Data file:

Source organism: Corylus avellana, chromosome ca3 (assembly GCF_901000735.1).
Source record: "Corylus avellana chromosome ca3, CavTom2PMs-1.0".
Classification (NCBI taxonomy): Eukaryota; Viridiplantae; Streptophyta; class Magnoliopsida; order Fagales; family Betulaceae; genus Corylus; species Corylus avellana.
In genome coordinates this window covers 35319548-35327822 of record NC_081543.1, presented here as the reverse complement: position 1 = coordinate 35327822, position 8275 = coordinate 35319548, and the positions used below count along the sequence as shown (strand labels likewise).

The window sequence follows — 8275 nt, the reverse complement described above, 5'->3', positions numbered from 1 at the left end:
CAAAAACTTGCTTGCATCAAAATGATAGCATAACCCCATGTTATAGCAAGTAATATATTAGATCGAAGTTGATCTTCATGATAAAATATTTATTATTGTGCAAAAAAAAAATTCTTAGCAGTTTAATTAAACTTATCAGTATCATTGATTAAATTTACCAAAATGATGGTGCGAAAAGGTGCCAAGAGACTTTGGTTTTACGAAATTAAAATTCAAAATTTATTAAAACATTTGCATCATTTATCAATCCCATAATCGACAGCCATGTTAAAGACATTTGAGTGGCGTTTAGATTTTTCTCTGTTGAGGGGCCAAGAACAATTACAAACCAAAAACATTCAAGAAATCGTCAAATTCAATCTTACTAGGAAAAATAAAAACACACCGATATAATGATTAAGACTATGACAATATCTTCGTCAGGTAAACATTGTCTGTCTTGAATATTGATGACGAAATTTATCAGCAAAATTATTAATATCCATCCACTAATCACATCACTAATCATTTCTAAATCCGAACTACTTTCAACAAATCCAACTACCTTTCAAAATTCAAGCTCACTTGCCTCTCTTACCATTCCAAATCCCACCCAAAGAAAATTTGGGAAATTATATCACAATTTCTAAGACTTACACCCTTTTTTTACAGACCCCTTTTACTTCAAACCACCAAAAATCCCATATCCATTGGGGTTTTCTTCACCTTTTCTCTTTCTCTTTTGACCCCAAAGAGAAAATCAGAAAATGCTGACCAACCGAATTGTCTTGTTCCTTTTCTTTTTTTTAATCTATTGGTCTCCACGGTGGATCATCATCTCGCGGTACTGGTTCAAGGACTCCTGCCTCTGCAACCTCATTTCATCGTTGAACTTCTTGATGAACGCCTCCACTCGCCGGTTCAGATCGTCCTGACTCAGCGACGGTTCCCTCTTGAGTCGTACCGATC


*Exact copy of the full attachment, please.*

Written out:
Source organism: Corylus avellana, chromosome ca3 (assembly GCF_901000735.1).
Source record: "Corylus avellana chromosome ca3, CavTom2PMs-1.0".
Classification (NCBI taxonomy): Eukaryota; Viridiplantae; Streptophyta; class Magnoliopsida; order Fagales; family Betulaceae; genus Corylus; species Corylus avellana.
In genome coordinates this window covers 35319548-35327822 of record NC_081543.1, presented here as the reverse complement: position 1 = coordinate 35327822, position 8275 = coordinate 35319548, and the positions used below count along the sequence as shown (strand labels likewise).

The window sequence follows — 8275 nt, the reverse complement described above, 5'->3', positions numbered from 1 at the left end:
CAAAAACTTGCTTGCATCAAAATGATAGCATAACCCCATGTTATAGCAAGTAATATATTAGATCGAAGTTGATCTTCATGATAAAATATTTATTATTGTGCAAAAAAAAAATTCTTAGCAGTTTAATTAAACTTATCAGTATCATTGATTAAATTTACCAAAATGATGGTGCGAAAAGGTGCCAAGAGACTTTGGTTTTACGAAATTAAAATTCAAAATTTATTAAAACATTTGCATCATTTATCAATCCCATAATCGACAGCCATGTTAAAGACATTTGAGTGGCGTTTAGATTTTTCTCTGTTGAGGGGCCAAGAACAATTACAAACCAAAAACATTCAAGAAATCGTCAAATTCAATCTTACTAGGAAAAATAAAAACACACCGATATAATGATTAAGACTATGACAATATCTTCGTCAGGTAAACATTGTCTGTCTTGAATATTGATGACGAAATTTATCAGCAAAATTATTAATATCCATCCACTAATCACATCACTAATCATTTCTAAATCCGAACTACTTTCAACAAATCCAACTACCTTTCAAAATTCAAGCTCACTTGCCTCTCTTACCATTCCAAATCCCACCCAAAGAAAATTTGGGAAATTATATCACAATTTCTAAGACTTACACCCTTTTTTTACAGACCCCTTTTACTTCAAACCACCAAAAATCCCATATCCATTGGGGTTTTCTTCACCTTTTCTCTTTCTCTTTTGACCCCAAAGAGAAAATCAGAAAATGCTGACCAACCGAATTGTCTTGTTCCTTTTCTTTTTTTTAATCTATTGGTCTCCACGGTGGATCATCATCTCGCGGTACTGGTTCAAGGACTCCTGCCTCTGCAACCTCATTTCATCGTTGAACTTCTTGATGAACGCCTCCACTCGCCGGTTCAGATCGTCCTGACTCAGCGACGGTTCCCTCTTGAGTCGTACCGATC